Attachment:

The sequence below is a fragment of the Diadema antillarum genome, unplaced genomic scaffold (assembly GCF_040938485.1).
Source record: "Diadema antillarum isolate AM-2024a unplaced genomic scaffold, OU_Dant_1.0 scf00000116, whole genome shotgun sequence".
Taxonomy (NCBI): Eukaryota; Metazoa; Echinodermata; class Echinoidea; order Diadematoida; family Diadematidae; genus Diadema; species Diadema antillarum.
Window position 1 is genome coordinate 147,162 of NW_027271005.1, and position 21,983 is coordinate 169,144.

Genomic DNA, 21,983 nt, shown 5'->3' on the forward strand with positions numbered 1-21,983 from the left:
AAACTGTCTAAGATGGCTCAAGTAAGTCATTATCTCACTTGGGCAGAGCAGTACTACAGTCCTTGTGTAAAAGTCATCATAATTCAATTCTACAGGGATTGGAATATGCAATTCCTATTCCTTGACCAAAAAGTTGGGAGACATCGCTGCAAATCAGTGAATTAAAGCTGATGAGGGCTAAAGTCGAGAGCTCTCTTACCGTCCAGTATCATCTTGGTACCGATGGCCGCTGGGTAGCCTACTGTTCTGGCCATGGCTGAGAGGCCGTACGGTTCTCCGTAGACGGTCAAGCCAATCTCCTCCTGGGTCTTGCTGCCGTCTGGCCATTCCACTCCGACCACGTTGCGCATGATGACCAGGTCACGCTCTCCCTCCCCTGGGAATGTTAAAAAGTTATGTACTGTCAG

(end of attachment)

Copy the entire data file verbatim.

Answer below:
The sequence below is a fragment of the Diadema antillarum genome, unplaced genomic scaffold (assembly GCF_040938485.1).
Source record: "Diadema antillarum isolate AM-2024a unplaced genomic scaffold, OU_Dant_1.0 scf00000116, whole genome shotgun sequence".
Taxonomy (NCBI): Eukaryota; Metazoa; Echinodermata; class Echinoidea; order Diadematoida; family Diadematidae; genus Diadema; species Diadema antillarum.
Window position 1 is genome coordinate 147,162 of NW_027271005.1, and position 21,983 is coordinate 169,144.

Genomic DNA, 21,983 nt, shown 5'->3' on the forward strand with positions numbered 1-21,983 from the left:
AAACTGTCTAAGATGGCTCAAGTAAGTCATTATCTCACTTGGGCAGAGCAGTACTACAGTCCTTGTGTAAAAGTCATCATAATTCAATTCTACAGGGATTGGAATATGCAATTCCTATTCCTTGACCAAAAAGTTGGGAGACATCGCTGCAAATCAGTGAATTAAAGCTGATGAGGGCTAAAGTCGAGAGCTCTCTTACCGTCCAGTATCATCTTGGTACCGATGGCCGCTGGGTAGCCTACTGTTCTGGCCATGGCTGAGAGGCCGTACGGTTCTCCGTAGACGGTCAAGCCAATCTCCTCCTGGGTCTTGCTGCCGTCTGGCCATTCCACTCCGACCACGTTGCGCATGATGACCAGGTCACGCTCTCCCTCCCCTGGGAATGTTAAAAAGTTATGTACTGTCAG